Tuesday, March 6, 2007

That Old-Fashioned Gay Sensibility


Isn't there a place where we can gather up all the closet cases, self-hating homos, and gay men and lesbians with old-fashioned sensibilities – maybe an island somewhere – and remove them from the gay community where they persist in perpetuating stereotypes and make the on-going battle for gay rights more difficult? I think one of the first to go to this island should be playwright Terrence McNally, who I have always thought was highly over-rated, more an example of someone who knows how to play the game than someone with any special brand of talent. A case in point is his play Love! Valour! Compassion! [full disclosure, I did not see this on the stage, but did see the film, which was also written by McNally]. Someone with a more modern sensibility might have made something memorable out of this soggy, slow mess about eight gay friends who meet periodically at a country house where they whine and bitch. Sure, there have plenty of plays and movies about heteros who whine and bitch, too, but I was still hoping for something that was a lot more advanced than say, The Boys in the Band, which this wasn't. While the characters in the play are recognizable types in the gay community, they are also stereotypes, and none of them are particularly likable. We have the grand dame precious British queen; the sort-of nelly who is himself prejudiced toward other minorities; the campy, flagrant movie musical queen [played with on again off again nelliness by Jason Alexander, the poor man's presumably straight Nathan Lane, who played this part on Broadway]; the kind-of swishy but sensual dancer/choreographer; the Puerto Rican semi-hustler [whose character is very under-delineated]; and so on. Certainly a playwright should be allowed to present characters, gay characters included, with flaws – nobody wants sanitized, dishonest portrayals – but while gay men like this may exist, there are millions of gay men who are nothing like them. Hasn't McNally ever been in a bear bar, for Pete's sake? At one point McNally even has most of the men dress up in tutus and prance around as ballet dancers which is much more idiotic and cliched than funny [what the hell was he thinking?]. McNally also perpetrated the equally moronic The Ritz, among others. Nothing I have ever seen by him compares to the really excellent gay play The Sum of Us by David Stevens.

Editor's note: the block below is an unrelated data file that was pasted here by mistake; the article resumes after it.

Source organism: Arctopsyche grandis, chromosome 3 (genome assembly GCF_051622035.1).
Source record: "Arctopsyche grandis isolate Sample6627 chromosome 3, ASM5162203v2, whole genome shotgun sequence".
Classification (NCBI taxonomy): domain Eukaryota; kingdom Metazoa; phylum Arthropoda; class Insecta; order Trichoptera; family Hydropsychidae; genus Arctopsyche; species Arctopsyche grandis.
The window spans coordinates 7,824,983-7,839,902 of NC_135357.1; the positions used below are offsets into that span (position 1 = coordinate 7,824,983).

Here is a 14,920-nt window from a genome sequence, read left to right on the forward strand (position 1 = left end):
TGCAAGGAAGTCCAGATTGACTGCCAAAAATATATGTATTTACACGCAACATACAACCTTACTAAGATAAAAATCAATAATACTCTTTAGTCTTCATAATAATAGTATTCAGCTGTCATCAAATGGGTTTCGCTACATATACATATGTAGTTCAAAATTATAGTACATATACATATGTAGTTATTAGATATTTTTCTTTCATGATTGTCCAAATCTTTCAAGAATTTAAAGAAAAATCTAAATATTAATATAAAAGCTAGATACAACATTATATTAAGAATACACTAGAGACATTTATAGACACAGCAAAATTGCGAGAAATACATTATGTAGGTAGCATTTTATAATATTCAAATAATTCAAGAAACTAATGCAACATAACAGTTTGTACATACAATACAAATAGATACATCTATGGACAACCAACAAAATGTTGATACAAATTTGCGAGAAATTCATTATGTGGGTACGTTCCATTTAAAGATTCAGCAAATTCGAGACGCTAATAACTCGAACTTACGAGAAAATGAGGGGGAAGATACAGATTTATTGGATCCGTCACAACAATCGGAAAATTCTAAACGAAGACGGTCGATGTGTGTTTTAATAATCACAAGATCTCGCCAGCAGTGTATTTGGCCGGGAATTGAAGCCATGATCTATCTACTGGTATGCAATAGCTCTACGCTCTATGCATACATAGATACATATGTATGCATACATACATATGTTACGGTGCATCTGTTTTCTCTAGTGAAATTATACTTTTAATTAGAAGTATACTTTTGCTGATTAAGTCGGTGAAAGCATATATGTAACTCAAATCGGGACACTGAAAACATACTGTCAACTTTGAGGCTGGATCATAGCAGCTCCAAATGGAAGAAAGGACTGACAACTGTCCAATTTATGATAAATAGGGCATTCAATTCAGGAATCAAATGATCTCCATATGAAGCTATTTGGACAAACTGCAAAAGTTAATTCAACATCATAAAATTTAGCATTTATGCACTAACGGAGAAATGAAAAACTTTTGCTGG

Maybe on that island McNally can practice his true calling: writing sitcoms and doing Judy Garland impersonations.

1 comment:

Dan B (no, not Bennett, think harder) said...
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